This page contains a Flash digital edition of a book.
MIND & BRAIN, THE JOURNAL OF PSYCHIATRY


RESEARCH ARTICLE


The Appalachian Tri-State Node Experiences with the National Institute on Drug Abuse Clinical Trials Network


Thomas M Kelly, Dennis C Daley, Mimmie Byrne, Larry DeMarzo, Doris Smith and Stephanie Madl Affiliation: Department of Psychiatry, University of Pittsburgh, Pittsburgh, Pennsylvania


ABSTRACT


The National Institute on Drug Abuse (NIDA)-sponsored Clinical Trial Network (CTN) recently celebrated 10 years of conducting ‘‘real world’’ research into the treatment of addiction. This article reviews the history and results of the most recent CTN studies and describes the experiences of one of the 13 participating research affiliates, the Appalachian Tri-State (ATS) Node. We discuss our ‘‘bidirectional’’ collaboration with multiple community treatment programs (CTPs) on research and dissemination activities and include their experiences as a member of our ATS Node. Results of CTN clinical trials have found unexpectedly that treatment as usual (TAU) is often almost as good as evidence-based interventions such as Motivational Interviewing (MI), possibly due to the difficulty in implementing evidence-based practices most effectively among divergent treatment sites and heterogeneous clinical populations. Some expected findings from the reviewed research are that severity of addiction and comorbidity moderate treatment outcomes and must be accounted for in future CTN-sponsored studies. Notwithstanding these results, much has been learned and recommendations are suggested for changes in CTN research designs that will address methodological limitations and increase treatment effectiveness in future CTN studies.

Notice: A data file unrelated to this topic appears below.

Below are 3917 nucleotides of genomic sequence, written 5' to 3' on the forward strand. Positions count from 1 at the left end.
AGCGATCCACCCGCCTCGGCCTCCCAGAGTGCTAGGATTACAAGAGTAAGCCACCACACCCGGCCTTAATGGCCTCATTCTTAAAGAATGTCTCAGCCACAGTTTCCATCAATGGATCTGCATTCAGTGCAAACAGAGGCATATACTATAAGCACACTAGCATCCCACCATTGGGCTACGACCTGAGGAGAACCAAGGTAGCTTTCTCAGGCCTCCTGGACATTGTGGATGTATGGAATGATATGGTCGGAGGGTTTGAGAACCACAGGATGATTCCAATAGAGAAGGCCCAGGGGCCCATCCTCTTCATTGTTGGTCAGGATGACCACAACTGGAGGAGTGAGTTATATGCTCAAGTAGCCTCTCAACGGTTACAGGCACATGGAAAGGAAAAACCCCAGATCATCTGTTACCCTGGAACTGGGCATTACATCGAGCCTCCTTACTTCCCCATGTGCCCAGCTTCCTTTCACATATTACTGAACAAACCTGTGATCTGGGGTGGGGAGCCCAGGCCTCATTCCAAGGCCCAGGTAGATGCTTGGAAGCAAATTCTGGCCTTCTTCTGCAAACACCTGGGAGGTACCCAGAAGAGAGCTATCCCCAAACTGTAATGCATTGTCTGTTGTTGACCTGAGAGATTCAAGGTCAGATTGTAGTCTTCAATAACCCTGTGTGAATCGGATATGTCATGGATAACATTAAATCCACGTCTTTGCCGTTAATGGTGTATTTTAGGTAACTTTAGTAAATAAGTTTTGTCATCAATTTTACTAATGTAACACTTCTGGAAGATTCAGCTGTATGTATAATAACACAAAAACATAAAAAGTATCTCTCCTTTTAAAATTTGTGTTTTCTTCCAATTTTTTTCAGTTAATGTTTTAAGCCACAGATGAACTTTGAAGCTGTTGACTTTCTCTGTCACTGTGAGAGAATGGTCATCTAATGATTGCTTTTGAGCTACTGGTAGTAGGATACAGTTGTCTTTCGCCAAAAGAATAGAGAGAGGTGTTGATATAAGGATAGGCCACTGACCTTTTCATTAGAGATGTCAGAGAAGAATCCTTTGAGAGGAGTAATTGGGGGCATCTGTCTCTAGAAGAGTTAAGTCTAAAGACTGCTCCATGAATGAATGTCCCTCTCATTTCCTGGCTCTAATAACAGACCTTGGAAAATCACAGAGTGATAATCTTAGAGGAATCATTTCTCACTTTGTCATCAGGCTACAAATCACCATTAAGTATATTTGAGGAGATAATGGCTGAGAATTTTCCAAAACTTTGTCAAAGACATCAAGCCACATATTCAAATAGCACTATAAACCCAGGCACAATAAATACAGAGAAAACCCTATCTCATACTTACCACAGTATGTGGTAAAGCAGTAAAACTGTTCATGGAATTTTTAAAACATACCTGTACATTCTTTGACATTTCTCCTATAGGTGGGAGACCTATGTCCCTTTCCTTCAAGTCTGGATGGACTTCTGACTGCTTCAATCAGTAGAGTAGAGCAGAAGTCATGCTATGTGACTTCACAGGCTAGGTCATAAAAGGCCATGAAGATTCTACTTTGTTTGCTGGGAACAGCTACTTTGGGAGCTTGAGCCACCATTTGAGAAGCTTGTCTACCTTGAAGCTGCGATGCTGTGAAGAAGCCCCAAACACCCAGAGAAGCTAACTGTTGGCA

Keywords: clinical trial network, comorbidity, addiction, substance use disorder, treatment


Correspondence: Thomas M. Kelly, Associate Professor of Psychiatry, University of Pittsburgh, School of Medicine, Western Psychiatric Institute and Clinic, 3811 O’Hara St., Pittsburgh, PA 15213. Tel: 412 246 5152; Fax: 412 246 6047; e-mail: kellytm@upmc.edu